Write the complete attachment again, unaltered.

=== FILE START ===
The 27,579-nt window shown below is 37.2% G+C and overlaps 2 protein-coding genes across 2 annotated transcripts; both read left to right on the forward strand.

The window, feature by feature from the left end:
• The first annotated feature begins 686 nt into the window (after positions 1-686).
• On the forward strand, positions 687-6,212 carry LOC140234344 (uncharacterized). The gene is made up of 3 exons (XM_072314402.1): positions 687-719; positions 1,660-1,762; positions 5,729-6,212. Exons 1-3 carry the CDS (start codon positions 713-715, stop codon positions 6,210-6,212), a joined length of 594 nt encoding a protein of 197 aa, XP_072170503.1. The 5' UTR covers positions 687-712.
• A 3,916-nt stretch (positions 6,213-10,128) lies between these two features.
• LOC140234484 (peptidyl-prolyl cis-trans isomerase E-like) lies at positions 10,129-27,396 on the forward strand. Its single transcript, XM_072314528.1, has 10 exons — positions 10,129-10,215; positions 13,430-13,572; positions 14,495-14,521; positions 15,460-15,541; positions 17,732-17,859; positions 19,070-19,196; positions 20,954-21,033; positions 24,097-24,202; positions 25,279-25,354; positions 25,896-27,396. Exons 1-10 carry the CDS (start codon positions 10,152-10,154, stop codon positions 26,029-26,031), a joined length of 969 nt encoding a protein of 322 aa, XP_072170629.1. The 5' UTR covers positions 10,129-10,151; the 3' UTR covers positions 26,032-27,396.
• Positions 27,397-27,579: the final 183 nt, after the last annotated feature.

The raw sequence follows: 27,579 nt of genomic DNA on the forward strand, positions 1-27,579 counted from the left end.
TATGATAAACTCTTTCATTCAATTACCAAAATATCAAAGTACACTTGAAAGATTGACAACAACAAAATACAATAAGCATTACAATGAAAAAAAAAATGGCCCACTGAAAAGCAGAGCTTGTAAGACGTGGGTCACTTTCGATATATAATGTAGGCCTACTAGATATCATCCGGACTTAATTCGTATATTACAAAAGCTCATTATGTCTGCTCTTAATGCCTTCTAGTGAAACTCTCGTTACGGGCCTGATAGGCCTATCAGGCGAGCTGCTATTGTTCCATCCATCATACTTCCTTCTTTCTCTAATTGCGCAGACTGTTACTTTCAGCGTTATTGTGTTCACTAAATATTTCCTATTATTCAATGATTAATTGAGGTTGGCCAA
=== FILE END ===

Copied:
The 27,579-nt window shown below is 37.2% G+C and overlaps 2 protein-coding genes across 2 annotated transcripts; both read left to right on the forward strand.

The window, feature by feature from the left end:
• The first annotated feature begins 686 nt into the window (after positions 1-686).
• On the forward strand, positions 687-6,212 carry LOC140234344 (uncharacterized). The gene is made up of 3 exons (XM_072314402.1): positions 687-719; positions 1,660-1,762; positions 5,729-6,212. Exons 1-3 carry the CDS (start codon positions 713-715, stop codon positions 6,210-6,212), a joined length of 594 nt encoding a protein of 197 aa, XP_072170503.1. The 5' UTR covers positions 687-712.
• A 3,916-nt stretch (positions 6,213-10,128) lies between these two features.
• LOC140234484 (peptidyl-prolyl cis-trans isomerase E-like) lies at positions 10,129-27,396 on the forward strand. Its single transcript, XM_072314528.1, has 10 exons — positions 10,129-10,215; positions 13,430-13,572; positions 14,495-14,521; positions 15,460-15,541; positions 17,732-17,859; positions 19,070-19,196; positions 20,954-21,033; positions 24,097-24,202; positions 25,279-25,354; positions 25,896-27,396. Exons 1-10 carry the CDS (start codon positions 10,152-10,154, stop codon positions 26,029-26,031), a joined length of 969 nt encoding a protein of 322 aa, XP_072170629.1. The 5' UTR covers positions 10,129-10,151; the 3' UTR covers positions 26,032-27,396.
• Positions 27,397-27,579: the final 183 nt, after the last annotated feature.

The raw sequence follows: 27,579 nt of genomic DNA on the forward strand, positions 1-27,579 counted from the left end.
TATGATAAACTCTTTCATTCAATTACCAAAATATCAAAGTACACTTGAAAGATTGACAACAACAAAATACAATAAGCATTACAATGAAAAAAAAAATGGCCCACTGAAAAGCAGAGCTTGTAAGACGTGGGTCACTTTCGATATATAATGTAGGCCTACTAGATATCATCCGGACTTAATTCGTATATTACAAAAGCTCATTATGTCTGCTCTTAATGCCTTCTAGTGAAACTCTCGTTACGGGCCTGATAGGCCTATCAGGCGAGCTGCTATTGTTCCATCCATCATACTTCCTTCTTTCTCTAATTGCGCAGACTGTTACTTTCAGCGTTATTGTGTTCACTAAATATTTCCTATTATTCAATGATTAATTGAGGTTGGCCAA